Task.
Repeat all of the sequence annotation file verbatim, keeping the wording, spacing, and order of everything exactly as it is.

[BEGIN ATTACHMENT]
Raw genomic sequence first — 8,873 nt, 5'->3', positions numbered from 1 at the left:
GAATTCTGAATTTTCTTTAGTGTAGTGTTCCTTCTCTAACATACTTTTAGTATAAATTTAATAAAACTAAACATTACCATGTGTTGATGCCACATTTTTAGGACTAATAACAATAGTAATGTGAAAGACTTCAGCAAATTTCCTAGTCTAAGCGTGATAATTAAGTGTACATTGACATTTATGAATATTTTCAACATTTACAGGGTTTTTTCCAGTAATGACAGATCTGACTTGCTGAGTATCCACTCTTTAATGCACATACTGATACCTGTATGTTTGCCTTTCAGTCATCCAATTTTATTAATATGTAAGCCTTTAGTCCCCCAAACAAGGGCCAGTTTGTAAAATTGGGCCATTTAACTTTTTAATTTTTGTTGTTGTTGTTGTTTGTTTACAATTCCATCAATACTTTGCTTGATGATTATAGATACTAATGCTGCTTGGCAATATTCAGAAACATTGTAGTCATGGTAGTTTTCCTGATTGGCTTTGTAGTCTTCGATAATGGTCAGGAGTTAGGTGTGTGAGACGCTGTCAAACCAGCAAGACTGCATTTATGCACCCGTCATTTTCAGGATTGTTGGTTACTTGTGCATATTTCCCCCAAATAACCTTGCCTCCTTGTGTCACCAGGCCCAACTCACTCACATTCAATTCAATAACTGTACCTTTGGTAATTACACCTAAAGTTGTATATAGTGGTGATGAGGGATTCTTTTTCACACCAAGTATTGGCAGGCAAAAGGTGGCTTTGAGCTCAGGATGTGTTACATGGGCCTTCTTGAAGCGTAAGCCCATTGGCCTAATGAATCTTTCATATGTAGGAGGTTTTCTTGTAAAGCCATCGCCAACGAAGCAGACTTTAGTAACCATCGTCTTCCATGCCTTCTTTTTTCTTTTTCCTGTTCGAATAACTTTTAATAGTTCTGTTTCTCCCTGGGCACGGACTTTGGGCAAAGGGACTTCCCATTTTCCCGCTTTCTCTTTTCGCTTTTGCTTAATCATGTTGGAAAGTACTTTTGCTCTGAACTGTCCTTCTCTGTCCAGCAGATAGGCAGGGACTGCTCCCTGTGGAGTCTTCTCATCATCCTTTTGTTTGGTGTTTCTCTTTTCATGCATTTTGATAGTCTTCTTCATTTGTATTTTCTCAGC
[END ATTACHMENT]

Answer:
Raw genomic sequence first — 8,873 nt, 5'->3', positions numbered from 1 at the left:
GAATTCTGAATTTTCTTTAGTGTAGTGTTCCTTCTCTAACATACTTTTAGTATAAATTTAATAAAACTAAACATTACCATGTGTTGATGCCACATTTTTAGGACTAATAACAATAGTAATGTGAAAGACTTCAGCAAATTTCCTAGTCTAAGCGTGATAATTAAGTGTACATTGACATTTATGAATATTTTCAACATTTACAGGGTTTTTTCCAGTAATGACAGATCTGACTTGCTGAGTATCCACTCTTTAATGCACATACTGATACCTGTATGTTTGCCTTTCAGTCATCCAATTTTATTAATATGTAAGCCTTTAGTCCCCCAAACAAGGGCCAGTTTGTAAAATTGGGCCATTTAACTTTTTAATTTTTGTTGTTGTTGTTGTTTGTTTACAATTCCATCAATACTTTGCTTGATGATTATAGATACTAATGCTGCTTGGCAATATTCAGAAACATTGTAGTCATGGTAGTTTTCCTGATTGGCTTTGTAGTCTTCGATAATGGTCAGGAGTTAGGTGTGTGAGACGCTGTCAAACCAGCAAGACTGCATTTATGCACCCGTCATTTTCAGGATTGTTGGTTACTTGTGCATATTTCCCCCAAATAACCTTGCCTCCTTGTGTCACCAGGCCCAACTCACTCACATTCAATTCAATAACTGTACCTTTGGTAATTACACCTAAAGTTGTATATAGTGGTGATGAGGGATTCTTTTTCACACCAAGTATTGGCAGGCAAAAGGTGGCTTTGAGCTCAGGATGTGTTACATGGGCCTTCTTGAAGCGTAAGCCCATTGGCCTAATGAATCTTTCATATGTAGGAGGTTTTCTTGTAAAGCCATCGCCAACGAAGCAGACTTTAGTAACCATCGTCTTCCATGCCTTCTTTTTTCTTTTTCCTGTTCGAATAACTTTTAATAGTTCTGTTTCTCCCTGGGCACGGACTTTGGGCAAAGGGACTTCCCATTTTCCCGCTTTCTCTTTTCGCTTTTGCTTAATCATGTTGGAAAGTACTTTTGCTCTGAACTGTCCTTCTCTGTCCAGCAGATAGGCAGGGACTGCTCCCTGTGGAGTCTTCTCATCATCCTTTTGTTTGGTGTTTCTCTTTTCATGCATTTTGATAGTCTTCTTCATTTGTATTTTCTCAGC